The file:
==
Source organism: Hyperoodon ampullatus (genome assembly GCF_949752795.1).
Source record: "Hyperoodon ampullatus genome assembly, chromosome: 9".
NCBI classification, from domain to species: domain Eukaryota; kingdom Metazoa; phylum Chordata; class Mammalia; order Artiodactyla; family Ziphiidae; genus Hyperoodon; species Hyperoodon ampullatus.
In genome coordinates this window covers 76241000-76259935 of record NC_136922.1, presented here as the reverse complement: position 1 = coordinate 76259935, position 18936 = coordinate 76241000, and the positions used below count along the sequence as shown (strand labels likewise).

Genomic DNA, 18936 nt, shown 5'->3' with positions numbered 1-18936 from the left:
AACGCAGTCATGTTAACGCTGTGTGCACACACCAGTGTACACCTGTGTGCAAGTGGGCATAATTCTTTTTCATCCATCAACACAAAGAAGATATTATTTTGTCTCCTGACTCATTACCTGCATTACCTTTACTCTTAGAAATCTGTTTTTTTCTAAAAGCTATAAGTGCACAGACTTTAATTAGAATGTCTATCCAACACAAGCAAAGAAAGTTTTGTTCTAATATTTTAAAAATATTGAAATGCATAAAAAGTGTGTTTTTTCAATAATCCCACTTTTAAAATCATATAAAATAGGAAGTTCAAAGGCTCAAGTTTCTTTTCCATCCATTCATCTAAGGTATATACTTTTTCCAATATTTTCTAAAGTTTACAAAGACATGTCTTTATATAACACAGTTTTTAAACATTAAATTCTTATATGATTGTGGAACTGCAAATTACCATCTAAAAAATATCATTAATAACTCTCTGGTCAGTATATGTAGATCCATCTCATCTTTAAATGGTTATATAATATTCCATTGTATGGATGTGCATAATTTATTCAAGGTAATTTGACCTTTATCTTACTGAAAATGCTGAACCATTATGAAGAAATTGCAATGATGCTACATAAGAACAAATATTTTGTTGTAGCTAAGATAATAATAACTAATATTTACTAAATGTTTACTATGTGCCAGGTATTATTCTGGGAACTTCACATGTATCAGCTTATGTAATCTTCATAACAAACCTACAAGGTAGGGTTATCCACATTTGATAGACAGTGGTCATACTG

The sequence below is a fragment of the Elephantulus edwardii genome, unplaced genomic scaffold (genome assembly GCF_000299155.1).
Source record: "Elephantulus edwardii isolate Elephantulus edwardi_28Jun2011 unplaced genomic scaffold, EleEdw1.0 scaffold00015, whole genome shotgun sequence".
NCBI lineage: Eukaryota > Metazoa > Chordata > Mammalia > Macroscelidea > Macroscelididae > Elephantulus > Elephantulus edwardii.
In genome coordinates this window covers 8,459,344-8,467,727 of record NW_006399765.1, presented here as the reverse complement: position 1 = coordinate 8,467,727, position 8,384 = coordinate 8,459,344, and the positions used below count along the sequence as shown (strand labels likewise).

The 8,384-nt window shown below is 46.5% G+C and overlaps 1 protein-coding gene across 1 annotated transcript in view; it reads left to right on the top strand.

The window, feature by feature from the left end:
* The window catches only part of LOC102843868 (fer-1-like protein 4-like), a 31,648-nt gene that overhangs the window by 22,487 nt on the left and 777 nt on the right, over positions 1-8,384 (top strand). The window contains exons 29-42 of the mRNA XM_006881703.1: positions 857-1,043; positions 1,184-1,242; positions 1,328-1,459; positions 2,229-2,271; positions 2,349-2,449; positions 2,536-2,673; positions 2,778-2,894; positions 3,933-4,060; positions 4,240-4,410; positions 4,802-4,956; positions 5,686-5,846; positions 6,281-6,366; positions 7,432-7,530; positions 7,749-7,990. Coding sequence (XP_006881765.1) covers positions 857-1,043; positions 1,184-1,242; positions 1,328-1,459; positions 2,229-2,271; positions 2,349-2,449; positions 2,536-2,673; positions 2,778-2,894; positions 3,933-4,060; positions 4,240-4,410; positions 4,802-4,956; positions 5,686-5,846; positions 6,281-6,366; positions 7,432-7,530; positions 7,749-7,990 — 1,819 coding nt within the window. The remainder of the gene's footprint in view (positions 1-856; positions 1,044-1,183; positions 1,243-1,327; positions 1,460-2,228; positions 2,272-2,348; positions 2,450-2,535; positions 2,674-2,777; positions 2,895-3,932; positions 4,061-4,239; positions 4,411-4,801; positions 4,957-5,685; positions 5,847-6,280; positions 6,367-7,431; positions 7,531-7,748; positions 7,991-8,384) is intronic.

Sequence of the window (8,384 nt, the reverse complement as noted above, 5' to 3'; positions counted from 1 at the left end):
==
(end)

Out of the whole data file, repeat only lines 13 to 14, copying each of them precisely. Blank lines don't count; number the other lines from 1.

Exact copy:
* The window catches only part of LOC102843868 (fer-1-like protein 4-like), a 31,648-nt gene that overhangs the window by 22,487 nt on the left and 777 nt on the right, over positions 1-8,384 (top strand). The window contains exons 29-42 of the mRNA XM_006881703.1: positions 857-1,043; positions 1,184-1,242; positions 1,328-1,459; positions 2,229-2,271; positions 2,349-2,449; positions 2,536-2,673; positions 2,778-2,894; positions 3,933-4,060; positions 4,240-4,410; positions 4,802-4,956; positions 5,686-5,846; positions 6,281-6,366; positions 7,432-7,530; positions 7,749-7,990. Coding sequence (XP_006881765.1) covers positions 857-1,043; positions 1,184-1,242; positions 1,328-1,459; positions 2,229-2,271; positions 2,349-2,449; positions 2,536-2,673; positions 2,778-2,894; positions 3,933-4,060; positions 4,240-4,410; positions 4,802-4,956; positions 5,686-5,846; positions 6,281-6,366; positions 7,432-7,530; positions 7,749-7,990 — 1,819 coding nt within the window. The remainder of the gene's footprint in view (positions 1-856; positions 1,044-1,183; positions 1,243-1,327; positions 1,460-2,228; positions 2,272-2,348; positions 2,450-2,535; positions 2,674-2,777; positions 2,895-3,932; positions 4,061-4,239; positions 4,411-4,801; positions 4,957-5,685; positions 5,847-6,280; positions 6,367-7,431; positions 7,531-7,748; positions 7,991-8,384) is intronic.

Sequence of the window (8,384 nt, the reverse complement as noted above, 5' to 3'; positions counted from 1 at the left end):